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December 12, 2019

A 5-word Mantra to instantly Bring Us into the Present Moment.

Who am I? Why am I here?

The universal human questions and quest. They lurk beneath our thoughts, behaviors, and motivations, moving restlessly as they swim to the surface of our awareness.

Consciously and unconsciously, we seek answers through religion, science, philosophy, education, experience, each other. The inability to feel like we have the answer causes multitudes of reactions within.

For me, it’s feelings of shame, less than, inadequacy, and behaviors, like pretending that I do know or defending a viewpoint as a truth. We feel like we should know and that we have to have answers. Why is this? Where does this come from?

As I hiked through the mounting snow this morning, a thought plowed with me, “Know where your feet are.”

Literally, where are your feet? What are they making contact with right now? Are you there with them, or are you off in your mind somewhere looking for answers, validation, knowing, or, my mind’s favorite, planning how I am going to say this to someone else?

Every time I bring my mind back to where my feet are, I am experiencing me. The sensation of me. I am in the experience of “I am.”

There is so much I do not know: Who or what is God/Source/Creator or all the other names we give to “That which is greater than us?” What is this Universe about, or what is the full and true history of my species? What is our purpose on planet Earth?

Then there are the millions of smaller picture things I don’t know. So how is it that I think I must know who the “I” is that is experiencing all this?

Perhaps I am asking the wrong questions. Perhaps it is not about knowing at all, but experiencing this I Am-ness. 

We have been taught to attach our value to knowing things, which then drives us to try and know, to feel valued. Underneath that is the fear that we might not have value if we don’t know. Look at the way we cling to our phones and technology, where we can pull up information with the touch of a finger and know something about anything. We get that little hit of dopamine that makes us feel good, reinforcing the belief that “knowing things gives us value.”

What if we have value simply because we are alive? How would that change things in our lives and the way we express and experience ourselves and each other?

What do we do with things we value? We take care of them. We value our homes, so we clean them, decorate them nicely, work on them, spend money on them, give them our attention, enjoy being in them, and share them with other people whom we also value.

These things we place value on—our homes, cars, pets, people, jobs—they come and go throughout our lives. Nothing is permanent here except for one thing: the home of our soul/spirit—our own body. That is the one thing we will have for the duration of this lifetime, through which we experience, process, hold, and discard every thing, moment, and breath, from the first to the last.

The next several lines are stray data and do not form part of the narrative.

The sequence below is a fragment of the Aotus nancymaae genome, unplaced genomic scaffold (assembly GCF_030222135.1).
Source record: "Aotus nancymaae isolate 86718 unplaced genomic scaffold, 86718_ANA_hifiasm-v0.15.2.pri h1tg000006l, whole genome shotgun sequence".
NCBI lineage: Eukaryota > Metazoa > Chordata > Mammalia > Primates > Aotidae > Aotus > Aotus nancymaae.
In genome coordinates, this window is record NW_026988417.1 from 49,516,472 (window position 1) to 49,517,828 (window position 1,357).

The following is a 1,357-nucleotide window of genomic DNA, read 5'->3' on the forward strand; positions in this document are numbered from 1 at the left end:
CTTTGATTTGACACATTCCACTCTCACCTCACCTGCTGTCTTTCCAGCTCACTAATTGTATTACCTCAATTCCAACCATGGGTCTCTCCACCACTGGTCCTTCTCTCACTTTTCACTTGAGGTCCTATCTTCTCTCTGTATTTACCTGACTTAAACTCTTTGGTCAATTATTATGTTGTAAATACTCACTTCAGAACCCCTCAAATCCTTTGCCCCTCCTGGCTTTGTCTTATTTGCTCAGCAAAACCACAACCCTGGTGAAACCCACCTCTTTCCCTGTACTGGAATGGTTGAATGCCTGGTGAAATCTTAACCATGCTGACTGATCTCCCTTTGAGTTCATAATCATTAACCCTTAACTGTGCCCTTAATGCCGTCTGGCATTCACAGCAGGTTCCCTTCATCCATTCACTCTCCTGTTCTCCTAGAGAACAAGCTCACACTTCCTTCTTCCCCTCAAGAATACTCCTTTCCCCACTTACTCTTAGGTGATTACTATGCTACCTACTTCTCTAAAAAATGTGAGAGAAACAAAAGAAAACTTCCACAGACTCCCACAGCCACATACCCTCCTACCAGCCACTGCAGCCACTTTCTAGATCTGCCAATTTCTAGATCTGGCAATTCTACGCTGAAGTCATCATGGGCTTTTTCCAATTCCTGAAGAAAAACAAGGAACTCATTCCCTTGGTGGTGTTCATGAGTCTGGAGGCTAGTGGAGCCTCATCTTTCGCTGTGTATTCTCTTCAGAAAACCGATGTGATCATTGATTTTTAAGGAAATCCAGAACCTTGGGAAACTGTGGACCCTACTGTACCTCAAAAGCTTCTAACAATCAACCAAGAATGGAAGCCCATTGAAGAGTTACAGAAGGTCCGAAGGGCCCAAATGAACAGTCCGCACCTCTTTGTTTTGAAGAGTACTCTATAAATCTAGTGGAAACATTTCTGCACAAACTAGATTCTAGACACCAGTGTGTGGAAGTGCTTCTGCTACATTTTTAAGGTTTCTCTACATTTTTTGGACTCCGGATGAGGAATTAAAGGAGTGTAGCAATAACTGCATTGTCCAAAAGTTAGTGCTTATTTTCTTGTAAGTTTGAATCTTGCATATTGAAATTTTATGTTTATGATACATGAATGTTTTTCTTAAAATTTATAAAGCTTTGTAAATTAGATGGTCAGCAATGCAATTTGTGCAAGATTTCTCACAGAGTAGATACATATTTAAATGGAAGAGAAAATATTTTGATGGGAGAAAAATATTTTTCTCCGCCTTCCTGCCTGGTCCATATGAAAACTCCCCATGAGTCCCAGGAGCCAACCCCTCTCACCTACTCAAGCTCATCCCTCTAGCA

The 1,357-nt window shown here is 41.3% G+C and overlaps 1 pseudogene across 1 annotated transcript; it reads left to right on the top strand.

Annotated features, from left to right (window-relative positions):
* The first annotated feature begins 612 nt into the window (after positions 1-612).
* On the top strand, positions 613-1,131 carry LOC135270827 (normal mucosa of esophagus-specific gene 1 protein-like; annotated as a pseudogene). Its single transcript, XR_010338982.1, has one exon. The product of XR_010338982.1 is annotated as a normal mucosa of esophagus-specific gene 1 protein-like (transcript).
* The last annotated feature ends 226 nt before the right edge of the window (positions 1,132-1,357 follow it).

Do we place value on our one precious body? Where does this sole companion, home, vehicle, and support throughout our entire life rate on the list of what is most valuable and important? Do we take care of it? Spend time and money on it? Give it attention? Enjoy being in it? 

All experiences come in through our body, then the mind processes these experiences and files them. Our senses and emotions—those richly unique gifts of the human experience—are the first receivers of all input and stimulus.

What if the knowing we are seeking is right here, embedded in these experiences we are able to have because of this vessel we call body? 

Know where your feet are.

This simple message brings me into conscious connection with my body, my “self,” while simultaneously bringing me into the experience of this present moment.

Sitting cross-legged on my front porch tasting the tingle of snowflakes on my warm tongue. Feeling sad and happy at the same time, listening to my generator breathe life into my off-grid solar setup so I have power on a snowy day. 

Why am I here? 

Rami Shapiro says, “We sit down at many different banquet feasts of experiencing life, seeking answers to this question. And when we are handed the menu, we never get past it. We end up worshipping the menu instead of ever tasting the feast we came to have.”

The experience of I am. 

The feeling of being here. 

The richness of this one wild and precious life. 

Are you with your feet right now? Are you valuing them? 

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Diana Adair  |  Contribution: 940

author: Diana Adair

Image: Stas Kulesh / Unsplash

Editor: Kelsey Michal